Keywords: aboriginal, audience, Australia, children, culture, drama, home, human rights, identity, Indigenous, Jane Harrison, memory, scenic effects, setting, stage, stage directions, Stolen, trauma

Procedia PDF Downloads 220
151 Students' Perception of Using Dental E-Models in an Inquiry-Based Curriculum

Authors: Yanqi Yang, Chongshan Liao, Cheuk Hin Ho, Susan Bridges

Abstract:

Aim: To investigate student’s perceptions of using e-models in an inquiry-based curriculum. Approach: 52 second-year dental students completed a pre- and post-test questionnaire relating to their perceptions of e-models and their use in inquiry-based learning. The pre-test occurred prior to any learning with e-models. The follow-up survey was conducted after one year's experience of using e-models. Results: There was no significant difference between the two sets of questionnaires regarding student’s perceptions of the usefulness of e-models and their willingness to use e-models in future inquiry-based learning. Most of the students preferred using both plaster models and e-models in tandem. Conclusion: Students did not change their attitude towards e-models and most of them agreed or were neutral that e-models are useful in inquiry-based learning. Whilst recognizing the utility of 3D models for learning, student's preference for combining these with solid models has implications for the development of haptic sensibility in an operative discipline.

Keywords: e-models, inquiry-based curriculum, education, questionnaire

Procedia PDF Downloads 334
150 The Role of Social Enterprise in Supporting Economic Development in Nigeria

Authors: Susan P. Teru, Jerome Nyameh

Abstract:

Many contemporary organizations are placing a greater emphasis on business enterprise systems as a means of generating higher levels of economic development. Many business research and literature has also concur that enterprise drive economic development, giving little or no credit to social enterprise, whose profit is reinvest to the community development compare to the business enterprise that share their profit to shareholders. Economic development includes economic policies that affect the beneficiaries of the economic entity. We suggest that producing social enterprise increments may be best achieved by orienting social enterprise entrepreneurs system to promote economic development. To this end, we describe a new approach to the social enterprise process that includes social entrepreneur and the key drivers of economic development at each stage. We present a model of social enterprise that incorporates the main ideas of the paper and suggests a new perspective for thinking about how to foster and manage social enterprise to achieve high levels of economic development.

Keywords: social enterprise, economic development, Nigeria, business and management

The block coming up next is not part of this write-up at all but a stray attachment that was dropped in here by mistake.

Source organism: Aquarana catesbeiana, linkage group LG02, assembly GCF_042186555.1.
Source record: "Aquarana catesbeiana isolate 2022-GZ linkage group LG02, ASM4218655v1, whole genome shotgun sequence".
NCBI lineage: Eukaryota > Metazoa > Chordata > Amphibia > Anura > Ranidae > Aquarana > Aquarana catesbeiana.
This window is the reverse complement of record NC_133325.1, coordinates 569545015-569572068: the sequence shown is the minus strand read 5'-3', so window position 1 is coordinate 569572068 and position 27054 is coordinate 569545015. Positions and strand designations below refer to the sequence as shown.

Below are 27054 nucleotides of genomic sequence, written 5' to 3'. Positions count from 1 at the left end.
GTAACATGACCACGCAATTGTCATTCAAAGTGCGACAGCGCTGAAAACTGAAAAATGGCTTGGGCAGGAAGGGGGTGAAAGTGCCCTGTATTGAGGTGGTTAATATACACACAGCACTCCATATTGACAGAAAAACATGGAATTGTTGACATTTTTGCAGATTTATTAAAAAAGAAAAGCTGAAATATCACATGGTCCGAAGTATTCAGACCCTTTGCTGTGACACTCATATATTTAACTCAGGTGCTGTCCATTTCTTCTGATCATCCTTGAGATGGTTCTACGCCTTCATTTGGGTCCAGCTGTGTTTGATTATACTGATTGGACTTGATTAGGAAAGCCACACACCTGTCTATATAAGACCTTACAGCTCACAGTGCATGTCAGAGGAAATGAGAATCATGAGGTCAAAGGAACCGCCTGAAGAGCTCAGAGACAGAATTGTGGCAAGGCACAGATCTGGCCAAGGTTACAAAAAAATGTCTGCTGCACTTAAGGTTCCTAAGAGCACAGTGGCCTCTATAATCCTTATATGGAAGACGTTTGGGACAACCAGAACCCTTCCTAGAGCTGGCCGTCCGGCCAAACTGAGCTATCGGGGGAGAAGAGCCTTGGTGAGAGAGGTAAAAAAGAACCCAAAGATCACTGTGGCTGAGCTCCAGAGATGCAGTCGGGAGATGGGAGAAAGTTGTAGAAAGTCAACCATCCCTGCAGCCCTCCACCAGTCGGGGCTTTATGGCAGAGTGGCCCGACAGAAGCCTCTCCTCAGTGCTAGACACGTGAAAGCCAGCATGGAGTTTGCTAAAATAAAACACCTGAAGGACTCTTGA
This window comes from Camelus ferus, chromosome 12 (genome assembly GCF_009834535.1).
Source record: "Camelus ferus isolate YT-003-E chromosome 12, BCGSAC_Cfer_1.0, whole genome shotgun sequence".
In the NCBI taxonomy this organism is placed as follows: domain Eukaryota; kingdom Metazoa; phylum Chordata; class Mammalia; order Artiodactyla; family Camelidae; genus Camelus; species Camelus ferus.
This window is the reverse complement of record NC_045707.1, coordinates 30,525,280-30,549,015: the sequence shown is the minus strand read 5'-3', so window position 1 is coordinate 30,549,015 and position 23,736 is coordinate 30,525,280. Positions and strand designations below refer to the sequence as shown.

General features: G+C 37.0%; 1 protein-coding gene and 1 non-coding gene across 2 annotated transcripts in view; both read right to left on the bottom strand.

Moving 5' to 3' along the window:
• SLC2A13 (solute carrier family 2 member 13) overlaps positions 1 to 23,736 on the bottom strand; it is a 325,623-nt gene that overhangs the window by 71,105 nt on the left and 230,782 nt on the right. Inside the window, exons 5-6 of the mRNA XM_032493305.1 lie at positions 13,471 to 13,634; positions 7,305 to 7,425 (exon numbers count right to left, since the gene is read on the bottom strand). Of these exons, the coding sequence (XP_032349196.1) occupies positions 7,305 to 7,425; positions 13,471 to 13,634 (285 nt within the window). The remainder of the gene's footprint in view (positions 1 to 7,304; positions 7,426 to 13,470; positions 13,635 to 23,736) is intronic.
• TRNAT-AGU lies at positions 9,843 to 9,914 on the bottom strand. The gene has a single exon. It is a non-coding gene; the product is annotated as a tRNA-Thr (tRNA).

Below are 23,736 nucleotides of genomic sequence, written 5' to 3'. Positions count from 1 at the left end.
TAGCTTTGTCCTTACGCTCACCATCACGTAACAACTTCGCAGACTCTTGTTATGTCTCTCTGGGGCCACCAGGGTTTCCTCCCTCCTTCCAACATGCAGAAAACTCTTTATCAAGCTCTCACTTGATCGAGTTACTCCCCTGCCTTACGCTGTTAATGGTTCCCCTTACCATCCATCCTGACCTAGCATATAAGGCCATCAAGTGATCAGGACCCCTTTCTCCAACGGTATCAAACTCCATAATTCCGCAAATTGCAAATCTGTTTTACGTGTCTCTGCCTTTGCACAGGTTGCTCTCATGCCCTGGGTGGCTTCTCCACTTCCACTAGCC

Procedia PDF Downloads 402
149 Design of Microwave Building Block by Using Numerical Search Algorithm

Authors: Haifeng Zhou, Tsungyang Liow, Xiaoguang Tu, Eujin Lim, Chao Li, Junfeng Song, Xianshu Luo, Ying Huang, Lianxi Jia, Lianwee Luo, Qing Fang, Mingbin Yu, Guoqiang Lo

Abstract:

With the development of technology, countries gradually allocated more and more frequency spectrums for civilization and commercial usage, especially those high radio frequency bands indicating high information capacity. The field effect becomes more and more prominent in microwave components as frequency increases, which invalidates the transmission line theory and complicate the design of microwave components. Here a modeling approach based on numerical search algorithm is proposed to design various building blocks for microwave circuits to avoid complicated impedance matching and equivalent electrical circuit approximation. Concretely, a microwave component is discretized to a set of segments along the microwave propagation path. Each of the segment is initialized with random dimensions, which constructs a multiple-dimension parameter space. Then numerical searching algorithms (e.g. Pattern search algorithm) are used to find out the ideal geometrical parameters. The optimal parameter set is achieved by evaluating the fitness of S parameters after a number of iterations. We had adopted this approach in our current projects and designed many microwave components including sharp bends, T-branches, Y-branches, microstrip-to-stripline converters and etc. For example, a stripline 90° bend was designed in 2.54 mm x 2.54 mm space for dual-band operation (Ka band and Ku band) with < 0.18 dB insertion loss and < -55 dB reflection. We expect that this approach can enrich the tool kits for microwave designers.

Keywords: microwave component, microstrip and stripline, bend, power division, the numerical search algorithm.

Procedia PDF Downloads 301
148 Polynomially Adjusted Bivariate Density Estimates Based on the Saddlepoint Approximation

Authors: S. B. Provost, Susan Sheng

Abstract: